So the club was at the right place (on the touring circuit between Boston and New York) at the right time (when touring was still mandatory for breaking a new album).
At the same time, Mike Spoerndle was the guy who made the canny decision to give up on his main career choice—chef and restaurateur, a field he’d prepped for by studying at the prestigious Culinary Institute of America—and turn his European eatery into a nightclub.
It was Spoerndle’s idea to set the Toad’s stage against one of the wide sides of the club rather than fitting it to one of the narrow walls, as most clubs do. This strategic placement meant not only that sightlines were good from just about anywhere in the room, the openness had a pronounced psychological effect on bands, who would strut and posture and interact with the audience in ways they wouldn’t on more confined stages.
Then there were the T-shirts—those $5 fashion necessities that found their way into the wardrobes of countless rock stars, and earned Toad’s eternal renown when one was worn by a member of U2 in a popular poster during the band’s first flush of international success.
Somehow, during our conversation that afternoon, it had come up that I didn’t own a T-shirt. I guess Spoendle assumed that, because I was in his club several times a week, I had dozens of Toad’s shirts in my closet. I didn’t have any, I confessed—a local band CD or a third rum & coke always seemed a more pressing purchase.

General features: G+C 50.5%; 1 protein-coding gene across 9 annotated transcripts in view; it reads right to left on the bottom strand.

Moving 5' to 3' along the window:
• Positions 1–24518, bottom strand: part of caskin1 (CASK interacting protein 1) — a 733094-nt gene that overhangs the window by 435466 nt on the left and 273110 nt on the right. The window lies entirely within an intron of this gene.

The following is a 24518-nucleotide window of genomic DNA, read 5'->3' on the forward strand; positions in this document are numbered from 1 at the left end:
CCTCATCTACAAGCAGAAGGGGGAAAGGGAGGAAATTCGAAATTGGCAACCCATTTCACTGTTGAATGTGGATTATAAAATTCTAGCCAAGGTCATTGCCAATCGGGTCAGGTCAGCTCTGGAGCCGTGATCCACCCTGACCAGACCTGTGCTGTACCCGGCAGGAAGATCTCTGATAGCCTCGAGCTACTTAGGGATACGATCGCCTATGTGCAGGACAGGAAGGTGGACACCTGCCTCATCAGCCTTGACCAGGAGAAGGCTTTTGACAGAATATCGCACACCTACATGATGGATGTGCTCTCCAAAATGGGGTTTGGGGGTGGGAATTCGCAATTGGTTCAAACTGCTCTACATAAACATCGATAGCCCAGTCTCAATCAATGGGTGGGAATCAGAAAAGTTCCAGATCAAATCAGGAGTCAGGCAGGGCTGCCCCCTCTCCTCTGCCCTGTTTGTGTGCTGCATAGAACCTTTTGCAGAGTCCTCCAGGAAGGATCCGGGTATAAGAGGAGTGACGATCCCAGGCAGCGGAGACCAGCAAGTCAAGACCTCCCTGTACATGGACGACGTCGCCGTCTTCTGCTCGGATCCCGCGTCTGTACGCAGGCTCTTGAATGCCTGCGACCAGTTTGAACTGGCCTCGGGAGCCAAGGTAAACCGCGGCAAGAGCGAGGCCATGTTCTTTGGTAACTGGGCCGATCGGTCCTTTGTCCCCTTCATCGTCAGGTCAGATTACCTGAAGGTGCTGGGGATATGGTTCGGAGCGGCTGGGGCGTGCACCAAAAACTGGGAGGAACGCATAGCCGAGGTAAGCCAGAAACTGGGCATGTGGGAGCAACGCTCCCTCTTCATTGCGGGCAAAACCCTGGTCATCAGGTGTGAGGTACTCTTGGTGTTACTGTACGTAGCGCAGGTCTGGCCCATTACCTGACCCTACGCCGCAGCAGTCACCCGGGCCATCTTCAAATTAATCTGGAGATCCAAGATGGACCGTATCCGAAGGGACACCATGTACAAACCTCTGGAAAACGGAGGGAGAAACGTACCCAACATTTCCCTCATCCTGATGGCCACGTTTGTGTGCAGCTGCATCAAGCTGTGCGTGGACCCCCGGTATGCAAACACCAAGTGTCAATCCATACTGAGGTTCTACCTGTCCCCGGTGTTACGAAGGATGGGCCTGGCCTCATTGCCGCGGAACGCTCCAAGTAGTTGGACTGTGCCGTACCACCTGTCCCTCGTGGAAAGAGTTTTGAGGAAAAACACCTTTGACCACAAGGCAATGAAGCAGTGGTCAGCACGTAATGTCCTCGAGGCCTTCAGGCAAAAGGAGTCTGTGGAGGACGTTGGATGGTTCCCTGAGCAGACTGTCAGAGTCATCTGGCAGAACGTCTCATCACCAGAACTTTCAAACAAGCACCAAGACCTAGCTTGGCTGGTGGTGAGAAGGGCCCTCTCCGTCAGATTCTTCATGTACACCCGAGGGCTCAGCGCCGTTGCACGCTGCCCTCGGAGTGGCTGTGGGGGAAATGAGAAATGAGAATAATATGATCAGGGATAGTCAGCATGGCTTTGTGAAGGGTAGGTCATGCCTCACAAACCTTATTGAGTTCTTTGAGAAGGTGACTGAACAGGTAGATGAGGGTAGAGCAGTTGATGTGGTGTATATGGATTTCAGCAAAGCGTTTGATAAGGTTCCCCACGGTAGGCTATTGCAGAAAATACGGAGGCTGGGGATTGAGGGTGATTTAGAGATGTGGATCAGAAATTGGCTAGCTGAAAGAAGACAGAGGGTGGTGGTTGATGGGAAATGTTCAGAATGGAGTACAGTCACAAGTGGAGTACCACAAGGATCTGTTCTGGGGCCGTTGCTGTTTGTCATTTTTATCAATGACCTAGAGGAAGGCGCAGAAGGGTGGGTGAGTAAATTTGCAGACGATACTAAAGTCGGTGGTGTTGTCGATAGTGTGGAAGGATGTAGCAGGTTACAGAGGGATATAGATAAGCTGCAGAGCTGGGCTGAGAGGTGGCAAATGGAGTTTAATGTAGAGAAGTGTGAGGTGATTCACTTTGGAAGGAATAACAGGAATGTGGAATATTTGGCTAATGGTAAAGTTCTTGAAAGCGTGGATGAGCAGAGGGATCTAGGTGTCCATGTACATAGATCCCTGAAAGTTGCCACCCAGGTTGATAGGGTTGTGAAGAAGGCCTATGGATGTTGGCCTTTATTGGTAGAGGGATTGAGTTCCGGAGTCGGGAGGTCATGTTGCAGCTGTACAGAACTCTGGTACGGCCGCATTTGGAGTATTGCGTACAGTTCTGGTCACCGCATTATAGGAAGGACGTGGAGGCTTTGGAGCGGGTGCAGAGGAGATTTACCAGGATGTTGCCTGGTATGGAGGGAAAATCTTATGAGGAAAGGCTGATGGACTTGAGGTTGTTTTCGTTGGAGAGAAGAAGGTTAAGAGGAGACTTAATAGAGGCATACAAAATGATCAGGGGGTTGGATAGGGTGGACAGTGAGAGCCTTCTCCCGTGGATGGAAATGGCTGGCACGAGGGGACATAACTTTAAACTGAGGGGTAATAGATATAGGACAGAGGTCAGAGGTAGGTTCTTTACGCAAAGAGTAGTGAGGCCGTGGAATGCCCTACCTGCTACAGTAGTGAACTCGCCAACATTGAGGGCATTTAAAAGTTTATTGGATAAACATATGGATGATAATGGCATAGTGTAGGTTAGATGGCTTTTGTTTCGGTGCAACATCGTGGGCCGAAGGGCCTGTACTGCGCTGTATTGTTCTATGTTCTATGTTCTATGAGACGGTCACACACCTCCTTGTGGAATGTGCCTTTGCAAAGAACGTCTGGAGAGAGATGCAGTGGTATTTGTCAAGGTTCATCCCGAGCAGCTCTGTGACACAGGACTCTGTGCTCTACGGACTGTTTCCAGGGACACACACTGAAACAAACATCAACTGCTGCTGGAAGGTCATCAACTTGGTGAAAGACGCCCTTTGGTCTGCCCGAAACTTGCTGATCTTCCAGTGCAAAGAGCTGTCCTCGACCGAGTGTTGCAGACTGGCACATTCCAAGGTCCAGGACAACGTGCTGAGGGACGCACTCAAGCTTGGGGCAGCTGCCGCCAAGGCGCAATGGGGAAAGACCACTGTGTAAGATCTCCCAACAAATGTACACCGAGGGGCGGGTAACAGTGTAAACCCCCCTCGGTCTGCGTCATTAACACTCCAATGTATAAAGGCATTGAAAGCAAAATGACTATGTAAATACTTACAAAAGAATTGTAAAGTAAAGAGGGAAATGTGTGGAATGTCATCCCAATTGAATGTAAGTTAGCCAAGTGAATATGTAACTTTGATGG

“I’ll give you a shirt,” Spoerndle insisted. He must have repeated the offer a dozen times during our lunch at Yorkside (right next door to the club) and again as we ascended the stairs to his office. As I geekishly scoured the Toad’s filing cabinets for fun info (a Ramones rider; tech requirements for Todd Rundgren), Spoerndle pretended to sit at his desk and go to work. Almost immediately he spilled a giant glass of soda all over the desk.
At which point, he reached into a box under his desk, pulled out several pristine Toad’s Place T-shirts, and mopped up the spill with them.
I never got a Toad’s Place T-shirt from Mike Spoerndle. It seemed like he’d forgotten I was there. I wandered about the office, said muted goodbyes and slipped out sheepishly.
I ran into Mike Spoerndle a number of times in the following years, everywhere from the Branford Green to Bridgeport’s Downtown Cabaret Theatre. He was always effusive and energetic and open-hearted. In the space of very short conversations, he could confess, unsolicited, some very large sins and talk about what he was doing to overcome them. He developed the fervor of someone keen to rehabilitate himself.
That’s how I’ll remember him: as grand and multi-faceted a Connecticut character as the great P.T. Barnum—a showman, an ambassador, a philanthropist, a one-man maelstrom, a rocker.